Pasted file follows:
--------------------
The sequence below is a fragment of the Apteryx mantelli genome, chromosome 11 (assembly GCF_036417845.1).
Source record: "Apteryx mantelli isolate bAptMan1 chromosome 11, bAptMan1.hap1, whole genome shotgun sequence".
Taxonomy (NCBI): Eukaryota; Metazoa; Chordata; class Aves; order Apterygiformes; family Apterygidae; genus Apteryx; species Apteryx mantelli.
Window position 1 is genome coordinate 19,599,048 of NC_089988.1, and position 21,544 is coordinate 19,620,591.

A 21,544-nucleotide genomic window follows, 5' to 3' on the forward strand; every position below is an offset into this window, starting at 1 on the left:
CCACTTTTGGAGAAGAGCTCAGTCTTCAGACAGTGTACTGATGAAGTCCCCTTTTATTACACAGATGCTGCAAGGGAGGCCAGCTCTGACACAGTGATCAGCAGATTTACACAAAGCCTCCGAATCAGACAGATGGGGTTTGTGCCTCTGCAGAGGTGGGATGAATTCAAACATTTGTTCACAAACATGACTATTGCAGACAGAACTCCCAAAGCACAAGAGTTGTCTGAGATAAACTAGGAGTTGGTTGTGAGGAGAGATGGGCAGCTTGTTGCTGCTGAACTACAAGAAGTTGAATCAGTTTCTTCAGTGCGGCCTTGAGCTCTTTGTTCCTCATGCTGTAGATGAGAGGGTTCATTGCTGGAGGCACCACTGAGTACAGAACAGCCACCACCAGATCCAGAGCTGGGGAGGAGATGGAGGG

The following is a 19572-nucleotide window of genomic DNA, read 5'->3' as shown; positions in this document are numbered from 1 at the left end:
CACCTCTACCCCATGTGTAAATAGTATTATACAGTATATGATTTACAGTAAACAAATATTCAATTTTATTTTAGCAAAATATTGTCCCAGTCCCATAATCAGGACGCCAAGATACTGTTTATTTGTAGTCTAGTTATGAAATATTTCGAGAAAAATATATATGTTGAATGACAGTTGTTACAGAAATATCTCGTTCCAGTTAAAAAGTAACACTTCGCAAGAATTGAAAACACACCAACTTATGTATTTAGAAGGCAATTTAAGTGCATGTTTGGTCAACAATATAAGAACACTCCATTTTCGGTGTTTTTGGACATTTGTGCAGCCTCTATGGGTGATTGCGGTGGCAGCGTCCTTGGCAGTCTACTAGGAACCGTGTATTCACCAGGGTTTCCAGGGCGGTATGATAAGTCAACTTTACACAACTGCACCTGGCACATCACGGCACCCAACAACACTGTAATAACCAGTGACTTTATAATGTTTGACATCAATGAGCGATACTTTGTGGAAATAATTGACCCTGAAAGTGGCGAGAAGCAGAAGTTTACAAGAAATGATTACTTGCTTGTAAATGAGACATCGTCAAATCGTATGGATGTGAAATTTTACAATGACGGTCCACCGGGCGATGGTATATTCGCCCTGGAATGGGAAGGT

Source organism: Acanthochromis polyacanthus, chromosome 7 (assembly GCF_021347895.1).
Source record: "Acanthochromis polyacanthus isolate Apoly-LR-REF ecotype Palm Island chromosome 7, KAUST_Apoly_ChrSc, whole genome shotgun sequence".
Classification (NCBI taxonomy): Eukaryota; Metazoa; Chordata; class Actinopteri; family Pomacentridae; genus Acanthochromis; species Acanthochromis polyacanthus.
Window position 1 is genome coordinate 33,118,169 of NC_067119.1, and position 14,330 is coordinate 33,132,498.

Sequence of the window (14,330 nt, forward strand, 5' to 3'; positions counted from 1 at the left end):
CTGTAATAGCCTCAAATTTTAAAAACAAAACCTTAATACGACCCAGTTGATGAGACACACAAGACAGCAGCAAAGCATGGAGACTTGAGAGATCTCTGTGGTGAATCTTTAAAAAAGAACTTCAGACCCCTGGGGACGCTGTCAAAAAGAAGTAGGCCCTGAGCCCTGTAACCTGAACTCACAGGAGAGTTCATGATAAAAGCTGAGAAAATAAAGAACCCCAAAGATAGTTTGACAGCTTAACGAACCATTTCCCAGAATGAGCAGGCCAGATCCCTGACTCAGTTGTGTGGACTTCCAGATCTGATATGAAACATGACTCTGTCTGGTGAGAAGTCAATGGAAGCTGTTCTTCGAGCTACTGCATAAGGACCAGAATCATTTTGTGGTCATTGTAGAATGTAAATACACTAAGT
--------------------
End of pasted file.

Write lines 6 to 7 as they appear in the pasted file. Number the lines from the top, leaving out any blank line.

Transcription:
CCACTTTTGGAGAAGAGCTCAGTCTTCAGACAGTGTACTGATGAAGTCCCCTTTTATTACACAGATGCTGCAAGGGAGGCCAGCTCTGACACAGTGATCAGCAGATTTACACAAAGCCTCCGAATCAGACAGATGGGGTTTGTGCCTCTGCAGAGGTGGGATGAATTCAAACATTTGTTCACAAACATGACTATTGCAGACAGAACTCCCAAAGCACAAGAGTTGTCTGAGATAAACTAGGAGTTGGTTGTGAGGAGAGATGGGCAGCTTGTTGCTGCTGAACTACAAGAAGTTGAATCAGTTTCTTCAGTGCGGCCTTGAGCTCTTTGTTCCTCATGCTGTAGATGAGAGGGTTCATTGCTGGAGGCACCACTGAGTACAGAACAGCCACCACCAGATCCAGAGCTGGGGAGGAGATGGAGGG

The following is a 19572-nucleotide window of genomic DNA, read 5'->3' as shown; positions in this document are numbered from 1 at the left end: